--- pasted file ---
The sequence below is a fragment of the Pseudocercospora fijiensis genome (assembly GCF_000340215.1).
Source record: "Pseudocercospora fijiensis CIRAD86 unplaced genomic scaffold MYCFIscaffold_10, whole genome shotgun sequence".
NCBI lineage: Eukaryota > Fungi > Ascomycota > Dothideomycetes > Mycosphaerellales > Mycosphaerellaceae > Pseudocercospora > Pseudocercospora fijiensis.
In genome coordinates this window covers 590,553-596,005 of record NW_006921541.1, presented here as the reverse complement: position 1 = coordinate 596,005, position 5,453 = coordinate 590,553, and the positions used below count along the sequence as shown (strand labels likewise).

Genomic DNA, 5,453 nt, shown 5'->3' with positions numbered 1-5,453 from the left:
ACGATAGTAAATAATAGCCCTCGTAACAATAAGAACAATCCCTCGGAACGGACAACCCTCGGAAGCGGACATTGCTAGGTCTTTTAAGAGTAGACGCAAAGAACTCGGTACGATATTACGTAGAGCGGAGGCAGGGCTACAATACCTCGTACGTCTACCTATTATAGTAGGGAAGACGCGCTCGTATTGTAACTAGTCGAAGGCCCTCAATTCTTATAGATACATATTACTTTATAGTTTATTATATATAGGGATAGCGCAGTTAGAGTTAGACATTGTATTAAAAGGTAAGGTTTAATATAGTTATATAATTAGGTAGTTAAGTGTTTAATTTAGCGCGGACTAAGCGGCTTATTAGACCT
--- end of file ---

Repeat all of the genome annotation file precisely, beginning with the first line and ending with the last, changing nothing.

The sequence below is a fragment of the Pseudocercospora fijiensis genome (assembly GCF_000340215.1).
Source record: "Pseudocercospora fijiensis CIRAD86 unplaced genomic scaffold MYCFIscaffold_10, whole genome shotgun sequence".
NCBI lineage: Eukaryota > Fungi > Ascomycota > Dothideomycetes > Mycosphaerellales > Mycosphaerellaceae > Pseudocercospora > Pseudocercospora fijiensis.
In genome coordinates this window covers 590,553-596,005 of record NW_006921541.1, presented here as the reverse complement: position 1 = coordinate 596,005, position 5,453 = coordinate 590,553, and the positions used below count along the sequence as shown (strand labels likewise).

Genomic DNA, 5,453 nt, shown 5'->3' with positions numbered 1-5,453 from the left:
ACGATAGTAAATAATAGCCCTCGTAACAATAAGAACAATCCCTCGGAACGGACAACCCTCGGAAGCGGACATTGCTAGGTCTTTTAAGAGTAGACGCAAAGAACTCGGTACGATATTACGTAGAGCGGAGGCAGGGCTACAATACCTCGTACGTCTACCTATTATAGTAGGGAAGACGCGCTCGTATTGTAACTAGTCGAAGGCCCTCAATTCTTATAGATACATATTACTTTATAGTTTATTATATATAGGGATAGCGCAGTTAGAGTTAGACATTGTATTAAAAGGTAAGGTTTAATATAGTTATATAATTAGGTAGTTAAGTGTTTAATTTAGCGCGGACTAAGCGGCTTATTAGACCT